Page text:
An accidental film that could be more far reaching than what Coppola envisioned. It tells the story of Harry Caul played by the effervescent Gene Hackman, who begins his day being shadowed by a mime, getting into a surveillance van, and tries to overhear a conversation between a couple. Coppola at the time was inspired by Blow-up a film by Antonini. Blow-up dealt with a similar scenario but played more with images than sound. Paranoia had reached its heights in America during this period. Surveillance played a key role at the time.
The film explores the repercussions of Harry Caul’s take on his vocation. It does present a moralistic stand on religion. The film documents his mannerisms, daily ablutions and his mind. This weighs in on the relationships he keeps. The film revisits the conversation repeatedly. It also opens the viewers to conversations between two minds. The film derives its strength from this vicious circle. This neurotic template brings out the beauty of the narrative.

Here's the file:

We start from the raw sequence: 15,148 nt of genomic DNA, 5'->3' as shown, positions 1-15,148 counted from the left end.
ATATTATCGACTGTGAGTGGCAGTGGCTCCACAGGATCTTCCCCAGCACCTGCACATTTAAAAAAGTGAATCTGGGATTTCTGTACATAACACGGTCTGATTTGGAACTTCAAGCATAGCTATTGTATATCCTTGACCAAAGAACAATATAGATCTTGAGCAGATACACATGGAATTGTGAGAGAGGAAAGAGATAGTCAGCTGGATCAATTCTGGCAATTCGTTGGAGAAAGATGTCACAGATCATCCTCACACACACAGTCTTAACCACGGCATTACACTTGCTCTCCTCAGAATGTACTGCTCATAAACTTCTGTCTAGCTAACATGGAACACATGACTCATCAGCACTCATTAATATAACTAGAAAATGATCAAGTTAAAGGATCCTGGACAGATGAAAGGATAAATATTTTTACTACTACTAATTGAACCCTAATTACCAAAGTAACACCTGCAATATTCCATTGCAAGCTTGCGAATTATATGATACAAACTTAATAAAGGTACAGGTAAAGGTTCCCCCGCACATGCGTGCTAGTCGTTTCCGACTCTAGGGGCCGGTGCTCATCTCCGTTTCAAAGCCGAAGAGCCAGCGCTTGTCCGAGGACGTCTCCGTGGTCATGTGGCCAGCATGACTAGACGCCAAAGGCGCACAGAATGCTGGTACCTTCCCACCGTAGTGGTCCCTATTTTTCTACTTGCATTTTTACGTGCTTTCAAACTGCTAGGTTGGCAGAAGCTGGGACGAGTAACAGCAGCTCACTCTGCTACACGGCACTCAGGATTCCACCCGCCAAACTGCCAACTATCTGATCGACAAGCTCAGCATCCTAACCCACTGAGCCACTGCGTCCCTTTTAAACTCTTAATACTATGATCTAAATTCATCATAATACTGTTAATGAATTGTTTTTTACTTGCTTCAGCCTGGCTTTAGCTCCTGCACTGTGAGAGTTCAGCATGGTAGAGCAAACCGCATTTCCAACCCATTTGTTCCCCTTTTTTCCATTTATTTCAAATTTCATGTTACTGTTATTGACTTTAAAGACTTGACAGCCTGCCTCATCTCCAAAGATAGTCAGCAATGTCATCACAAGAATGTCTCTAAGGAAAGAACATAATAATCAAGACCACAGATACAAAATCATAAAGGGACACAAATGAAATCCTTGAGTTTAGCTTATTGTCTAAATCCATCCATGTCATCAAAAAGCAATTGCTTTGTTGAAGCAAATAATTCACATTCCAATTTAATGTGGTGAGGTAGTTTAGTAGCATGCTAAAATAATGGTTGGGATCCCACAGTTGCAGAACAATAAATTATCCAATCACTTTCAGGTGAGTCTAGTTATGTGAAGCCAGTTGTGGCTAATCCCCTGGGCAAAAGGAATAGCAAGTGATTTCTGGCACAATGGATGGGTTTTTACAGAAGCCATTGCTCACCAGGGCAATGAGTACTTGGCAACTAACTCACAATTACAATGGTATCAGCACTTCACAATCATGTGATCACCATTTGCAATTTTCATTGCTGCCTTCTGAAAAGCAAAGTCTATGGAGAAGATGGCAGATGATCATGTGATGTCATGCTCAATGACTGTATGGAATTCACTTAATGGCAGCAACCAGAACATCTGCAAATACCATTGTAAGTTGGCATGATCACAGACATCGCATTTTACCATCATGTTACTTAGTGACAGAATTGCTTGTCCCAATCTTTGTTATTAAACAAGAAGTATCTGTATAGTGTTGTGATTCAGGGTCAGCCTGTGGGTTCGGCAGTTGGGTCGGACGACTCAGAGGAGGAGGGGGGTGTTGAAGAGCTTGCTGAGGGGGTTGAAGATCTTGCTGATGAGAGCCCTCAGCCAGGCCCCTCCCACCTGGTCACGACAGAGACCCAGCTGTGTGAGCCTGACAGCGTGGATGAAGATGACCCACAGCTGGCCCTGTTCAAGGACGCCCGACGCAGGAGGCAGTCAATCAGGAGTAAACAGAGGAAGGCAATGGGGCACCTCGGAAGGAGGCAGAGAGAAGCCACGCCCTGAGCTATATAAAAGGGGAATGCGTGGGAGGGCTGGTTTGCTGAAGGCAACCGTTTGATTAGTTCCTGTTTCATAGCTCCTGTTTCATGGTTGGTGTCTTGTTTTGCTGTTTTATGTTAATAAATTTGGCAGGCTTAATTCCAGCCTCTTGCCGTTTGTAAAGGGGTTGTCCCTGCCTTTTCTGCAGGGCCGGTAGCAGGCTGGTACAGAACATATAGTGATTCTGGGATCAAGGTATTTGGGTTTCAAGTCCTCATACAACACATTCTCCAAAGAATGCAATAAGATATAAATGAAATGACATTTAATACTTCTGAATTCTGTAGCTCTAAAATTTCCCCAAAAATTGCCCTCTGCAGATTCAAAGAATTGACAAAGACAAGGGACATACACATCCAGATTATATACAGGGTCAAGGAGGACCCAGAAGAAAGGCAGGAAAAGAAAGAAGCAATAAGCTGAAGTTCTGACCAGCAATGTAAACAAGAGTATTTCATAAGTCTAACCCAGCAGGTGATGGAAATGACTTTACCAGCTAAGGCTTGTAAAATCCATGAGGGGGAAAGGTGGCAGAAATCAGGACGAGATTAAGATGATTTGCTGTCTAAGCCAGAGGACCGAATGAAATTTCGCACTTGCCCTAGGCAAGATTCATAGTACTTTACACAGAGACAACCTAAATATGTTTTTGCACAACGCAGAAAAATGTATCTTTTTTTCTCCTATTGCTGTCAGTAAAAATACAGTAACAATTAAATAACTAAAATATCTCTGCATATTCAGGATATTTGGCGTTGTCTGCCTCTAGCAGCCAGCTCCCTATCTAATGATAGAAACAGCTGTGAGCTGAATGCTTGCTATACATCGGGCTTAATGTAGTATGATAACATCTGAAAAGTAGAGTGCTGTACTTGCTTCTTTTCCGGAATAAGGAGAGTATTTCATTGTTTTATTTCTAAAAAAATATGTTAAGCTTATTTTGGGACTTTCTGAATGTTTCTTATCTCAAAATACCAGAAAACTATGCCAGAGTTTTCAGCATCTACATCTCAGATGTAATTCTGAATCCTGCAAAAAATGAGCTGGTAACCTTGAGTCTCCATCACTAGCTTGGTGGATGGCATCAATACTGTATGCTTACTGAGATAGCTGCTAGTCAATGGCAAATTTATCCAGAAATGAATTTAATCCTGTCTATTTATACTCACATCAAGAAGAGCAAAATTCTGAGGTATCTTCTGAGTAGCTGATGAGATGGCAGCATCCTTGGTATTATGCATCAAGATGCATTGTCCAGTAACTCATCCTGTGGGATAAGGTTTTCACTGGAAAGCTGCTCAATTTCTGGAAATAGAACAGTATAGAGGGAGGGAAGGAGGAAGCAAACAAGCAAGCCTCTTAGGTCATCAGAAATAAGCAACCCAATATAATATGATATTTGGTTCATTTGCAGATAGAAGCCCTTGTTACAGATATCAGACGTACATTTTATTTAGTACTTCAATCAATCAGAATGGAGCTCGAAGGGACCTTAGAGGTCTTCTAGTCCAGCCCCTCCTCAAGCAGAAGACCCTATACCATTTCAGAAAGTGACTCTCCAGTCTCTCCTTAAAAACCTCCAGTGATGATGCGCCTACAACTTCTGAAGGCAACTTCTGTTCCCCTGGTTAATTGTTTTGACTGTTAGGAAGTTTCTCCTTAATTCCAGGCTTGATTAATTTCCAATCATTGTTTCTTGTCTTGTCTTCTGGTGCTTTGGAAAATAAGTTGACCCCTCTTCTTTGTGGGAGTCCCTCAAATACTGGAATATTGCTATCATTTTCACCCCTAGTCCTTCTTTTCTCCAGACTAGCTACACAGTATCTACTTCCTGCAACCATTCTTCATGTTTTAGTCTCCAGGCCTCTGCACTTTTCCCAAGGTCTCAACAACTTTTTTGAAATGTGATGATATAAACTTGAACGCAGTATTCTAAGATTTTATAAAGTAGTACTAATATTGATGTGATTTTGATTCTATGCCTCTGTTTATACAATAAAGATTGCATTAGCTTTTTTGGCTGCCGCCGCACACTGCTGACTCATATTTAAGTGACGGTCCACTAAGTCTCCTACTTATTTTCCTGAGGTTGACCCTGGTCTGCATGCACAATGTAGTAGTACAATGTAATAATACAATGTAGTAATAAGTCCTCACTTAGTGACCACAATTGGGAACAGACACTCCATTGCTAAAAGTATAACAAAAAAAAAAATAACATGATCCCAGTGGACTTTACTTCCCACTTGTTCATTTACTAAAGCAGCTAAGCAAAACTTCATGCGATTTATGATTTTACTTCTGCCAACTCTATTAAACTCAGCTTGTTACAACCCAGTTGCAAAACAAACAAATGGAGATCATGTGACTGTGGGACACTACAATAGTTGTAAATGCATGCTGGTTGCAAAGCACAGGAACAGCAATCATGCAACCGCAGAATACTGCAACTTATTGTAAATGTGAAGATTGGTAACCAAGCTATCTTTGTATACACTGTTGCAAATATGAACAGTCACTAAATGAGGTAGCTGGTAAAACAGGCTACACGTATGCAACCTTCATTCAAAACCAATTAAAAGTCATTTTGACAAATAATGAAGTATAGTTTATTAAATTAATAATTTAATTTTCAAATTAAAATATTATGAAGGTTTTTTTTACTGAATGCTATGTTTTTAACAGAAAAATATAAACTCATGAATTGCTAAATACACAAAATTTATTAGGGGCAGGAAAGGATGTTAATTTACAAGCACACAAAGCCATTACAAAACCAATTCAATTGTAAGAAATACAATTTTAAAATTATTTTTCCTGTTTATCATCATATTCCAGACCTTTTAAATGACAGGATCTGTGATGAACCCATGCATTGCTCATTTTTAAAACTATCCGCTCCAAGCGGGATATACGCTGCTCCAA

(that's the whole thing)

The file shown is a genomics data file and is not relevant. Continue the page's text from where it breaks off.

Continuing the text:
The unforgettable reconstruction of events at the end gives us the necessary divisive rush. It is at this point the genre bends and the hysteria sinks in. The turning of the screw is what keeps this film from falling away. The end leaves us with an uneasy desolation which is mostly irreparable.